• The Hollywood Reporter on LinkedIn
  • Follow THR on Pinterest
MAY
21
2 YEARS

'Homeland' Producers on Being Obama's Favorite Show, Shooting Season 2 in Israel

Howard Gordon and Alex Gansa, who took home a Peabody award for the Showtime drama, spoke to THR about their series and its highest-profile fan.

Summer TCA Howard Gordon Alex Gansa - H 2012
Frederick M. Brown/Getty Images

Tick off the list of impressive accomplishments already achieved by Homeland in after its inaugural ten episodes: the Showtime CIA drama earned a Golden Globe, multiple shoutouts from President Obama and, at Monday's ceremony in New York, a Peabody. 

Not a bad first season at all.

The show, which features Claire Danes as a manic CIA intelligence officer and Damian Lewis as a former prisoner of war who may or may not have been turned into a terrorist, was one of a number of scripted series honored at the prestigious electronic media awards given by the University of Georgia. Following the presentation, co-executive producers Howard Gordon and Alex Gansa, spoke with The Hollywood Reporter about their whirlwind year -- and what they have planned for a second go-round.

STORY: Showtime Sets Homeland and Dexter Return Dates

The Hollywood Reporter: Not only do you have a Peabody, but yours is the President's favorite show. How did you react when you found out?

Alex Gansa: We heard it anecedotally first.

Howard Gordon: I heard it from Claire Danes, who heard it from a friend of hers who dated Obama's speechwriter. And we were like, 'oh yeah yeah, we've heard that before.' Actually, we'd never heard that before, but we were dismissing it, but then the Rolling Stone article came out. 

Gansa: I think it was Elle at first.

Gordon: And then it was Oprah.

Gansa: It happened like multiple times. I think that story brewed, and he was asked about it. He stumped for us. He should be on the payroll, he's been amazing.

THR: Now do you go back and watch it and worry about the way the foreign policy and government is portrayed?

Gordon: You know, we're hoping he doesn't take it too seriously [laughs]. But we do have a framed photograph on the wall of the Rolling Stone cover and Obama's quotes. So it greets us as we enter and exit our story room.

THR: Obviously you have a story written, a plot running through that I'm sure you figured before you even got to the second season--

Gordon: Don't be so sure [laughing].

THR: How much do real foreign affairs impact what happens on the show?

Gordon: Quite a bit, actually. And in the second season you'll see even more so. We're really looking at where the world is, what's happening in the Middle East right now, and that's going to be a major departure point from the first season.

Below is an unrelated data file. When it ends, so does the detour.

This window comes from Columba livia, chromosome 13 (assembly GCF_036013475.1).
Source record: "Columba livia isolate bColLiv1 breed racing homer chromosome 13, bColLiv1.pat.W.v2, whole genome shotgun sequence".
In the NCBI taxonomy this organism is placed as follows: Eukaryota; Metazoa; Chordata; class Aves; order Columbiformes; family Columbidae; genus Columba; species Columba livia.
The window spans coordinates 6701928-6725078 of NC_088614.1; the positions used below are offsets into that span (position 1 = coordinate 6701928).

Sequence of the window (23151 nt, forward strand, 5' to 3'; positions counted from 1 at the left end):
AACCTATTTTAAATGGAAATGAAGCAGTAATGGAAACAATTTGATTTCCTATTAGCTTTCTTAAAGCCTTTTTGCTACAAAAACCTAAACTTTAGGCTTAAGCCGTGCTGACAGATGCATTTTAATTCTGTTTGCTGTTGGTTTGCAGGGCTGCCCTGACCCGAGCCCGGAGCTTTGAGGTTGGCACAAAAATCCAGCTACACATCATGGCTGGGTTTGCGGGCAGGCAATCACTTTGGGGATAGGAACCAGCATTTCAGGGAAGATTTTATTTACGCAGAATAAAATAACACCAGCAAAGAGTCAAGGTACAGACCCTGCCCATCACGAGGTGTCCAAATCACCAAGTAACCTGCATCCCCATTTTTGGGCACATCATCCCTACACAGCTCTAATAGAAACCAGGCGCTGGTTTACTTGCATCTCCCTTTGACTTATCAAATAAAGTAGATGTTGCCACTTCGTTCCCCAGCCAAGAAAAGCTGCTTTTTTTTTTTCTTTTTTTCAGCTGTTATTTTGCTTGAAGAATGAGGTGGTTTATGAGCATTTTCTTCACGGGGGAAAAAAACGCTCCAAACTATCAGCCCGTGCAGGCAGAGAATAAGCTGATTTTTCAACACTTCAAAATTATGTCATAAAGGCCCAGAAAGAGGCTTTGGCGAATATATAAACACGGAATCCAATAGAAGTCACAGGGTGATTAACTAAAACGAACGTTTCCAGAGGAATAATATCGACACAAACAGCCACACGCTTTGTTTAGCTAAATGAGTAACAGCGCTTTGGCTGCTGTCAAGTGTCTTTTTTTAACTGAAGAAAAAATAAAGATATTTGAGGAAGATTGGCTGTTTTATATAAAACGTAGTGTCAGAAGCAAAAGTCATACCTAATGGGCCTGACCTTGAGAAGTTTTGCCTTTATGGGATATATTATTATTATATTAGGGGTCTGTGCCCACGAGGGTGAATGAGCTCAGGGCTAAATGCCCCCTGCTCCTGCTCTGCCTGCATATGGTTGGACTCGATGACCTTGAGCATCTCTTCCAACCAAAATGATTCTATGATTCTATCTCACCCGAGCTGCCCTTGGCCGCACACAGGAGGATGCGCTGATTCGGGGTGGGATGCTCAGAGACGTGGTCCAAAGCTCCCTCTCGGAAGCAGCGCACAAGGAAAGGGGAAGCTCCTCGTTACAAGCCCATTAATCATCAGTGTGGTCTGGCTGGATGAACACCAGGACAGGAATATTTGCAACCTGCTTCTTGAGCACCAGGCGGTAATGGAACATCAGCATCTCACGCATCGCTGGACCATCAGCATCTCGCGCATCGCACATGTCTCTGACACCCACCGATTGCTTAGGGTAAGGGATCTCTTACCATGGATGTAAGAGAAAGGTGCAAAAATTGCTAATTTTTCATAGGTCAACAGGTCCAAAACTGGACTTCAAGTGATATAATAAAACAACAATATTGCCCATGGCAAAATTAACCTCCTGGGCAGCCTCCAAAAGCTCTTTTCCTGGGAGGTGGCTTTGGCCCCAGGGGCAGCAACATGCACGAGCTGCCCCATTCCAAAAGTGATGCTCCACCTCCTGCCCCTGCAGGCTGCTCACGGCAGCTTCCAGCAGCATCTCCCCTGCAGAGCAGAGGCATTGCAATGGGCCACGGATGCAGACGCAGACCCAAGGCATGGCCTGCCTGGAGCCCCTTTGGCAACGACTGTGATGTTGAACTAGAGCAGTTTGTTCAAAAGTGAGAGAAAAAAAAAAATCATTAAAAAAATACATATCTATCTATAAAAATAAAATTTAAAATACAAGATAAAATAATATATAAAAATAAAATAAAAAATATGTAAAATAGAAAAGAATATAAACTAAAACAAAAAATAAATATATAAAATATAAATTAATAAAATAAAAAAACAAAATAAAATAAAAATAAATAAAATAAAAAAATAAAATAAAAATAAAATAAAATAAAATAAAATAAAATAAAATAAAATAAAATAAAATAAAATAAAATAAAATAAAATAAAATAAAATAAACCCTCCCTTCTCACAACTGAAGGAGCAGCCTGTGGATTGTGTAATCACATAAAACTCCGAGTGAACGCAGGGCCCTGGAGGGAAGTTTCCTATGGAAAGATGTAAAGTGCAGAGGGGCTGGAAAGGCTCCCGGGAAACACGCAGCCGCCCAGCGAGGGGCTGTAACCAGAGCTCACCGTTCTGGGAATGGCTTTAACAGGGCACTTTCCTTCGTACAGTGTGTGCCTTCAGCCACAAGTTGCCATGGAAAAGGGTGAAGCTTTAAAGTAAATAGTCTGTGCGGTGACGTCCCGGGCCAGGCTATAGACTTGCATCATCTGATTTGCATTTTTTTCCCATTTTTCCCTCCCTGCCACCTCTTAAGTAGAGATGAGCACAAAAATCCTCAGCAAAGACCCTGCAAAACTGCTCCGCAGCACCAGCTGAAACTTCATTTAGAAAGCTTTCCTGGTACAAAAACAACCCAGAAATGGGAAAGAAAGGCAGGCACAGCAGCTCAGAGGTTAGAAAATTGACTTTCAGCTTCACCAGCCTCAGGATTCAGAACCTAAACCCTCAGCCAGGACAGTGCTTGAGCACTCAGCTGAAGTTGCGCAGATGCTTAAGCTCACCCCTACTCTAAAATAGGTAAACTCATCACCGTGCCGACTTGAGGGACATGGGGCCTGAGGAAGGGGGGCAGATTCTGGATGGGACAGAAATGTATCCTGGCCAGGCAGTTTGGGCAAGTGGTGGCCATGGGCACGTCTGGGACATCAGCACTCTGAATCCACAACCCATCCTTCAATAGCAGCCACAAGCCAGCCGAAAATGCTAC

THR: Maybe the Arab Spring?

Gansa: It's actually incredible to have Al-Jazeera appear and see all those clips of what's going on there and try to sort of dramatize that, those those events on the ground in our show.

THR: And you're shooting in Israel this season?

Gordon: Yeah, I just got back last night.

THR: How was it?

Gordon: It was remarkable. The show is based on an Israeli format, which was only incidental to the fact that we actually have Israeli partners that were production partners on this, and we doubled it as Beirut.

THR: Was it mostly just exteriors?

Gordon: No no, real -- large portions of next year [will be set there].

THR: What I think a lot of people like about this show is that it's morally ambiguous, you're rooting for these rogue agents against the government. Do you get involved with the politics at all or do you try to stay away from that and make it mostly a story about people?

Gansa: We're fairly rigorous about staying agnostic politically, just asking and posing the questions rather than answering them. That said, if you look at it, there is a sense that this country may be engaged in a perpetual war right now. The rise of the surveillance state in the United States. These are all questions that we want to pose and ask: what is our safety worth?

THR: Claire's character is bipolar; do you get a lot of feedback from the mental health community about how you portrayed it?

Gordon: I think by and large, the people have really appreciated hers and our portrayal of that.

THR: What can we expect from season two?

Gordon: Season two is going to start about five or six months after season one ended. Carrie will not be in the intelligence service, and the world will be at a boiling point.

THR: Will there be any new enemies or will it be on the same arc?

Gordon: There will be some new antagonists, definitely.